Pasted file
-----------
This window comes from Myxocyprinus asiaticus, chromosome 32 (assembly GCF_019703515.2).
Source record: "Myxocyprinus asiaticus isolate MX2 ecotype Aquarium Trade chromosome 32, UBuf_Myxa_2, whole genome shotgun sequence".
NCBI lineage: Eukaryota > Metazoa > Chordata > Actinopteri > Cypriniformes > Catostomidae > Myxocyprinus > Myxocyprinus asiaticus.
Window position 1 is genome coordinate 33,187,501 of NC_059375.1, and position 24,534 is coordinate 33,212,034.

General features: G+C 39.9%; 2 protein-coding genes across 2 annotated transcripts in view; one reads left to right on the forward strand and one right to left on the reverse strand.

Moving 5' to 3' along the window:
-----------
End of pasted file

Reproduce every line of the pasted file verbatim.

This window comes from Myxocyprinus asiaticus, chromosome 32 (assembly GCF_019703515.2).
Source record: "Myxocyprinus asiaticus isolate MX2 ecotype Aquarium Trade chromosome 32, UBuf_Myxa_2, whole genome shotgun sequence".
NCBI lineage: Eukaryota > Metazoa > Chordata > Actinopteri > Cypriniformes > Catostomidae > Myxocyprinus > Myxocyprinus asiaticus.
Window position 1 is genome coordinate 33,187,501 of NC_059375.1, and position 24,534 is coordinate 33,212,034.

General features: G+C 39.9%; 2 protein-coding genes across 2 annotated transcripts in view; one reads left to right on the forward strand and one right to left on the reverse strand.

Moving 5' to 3' along the window: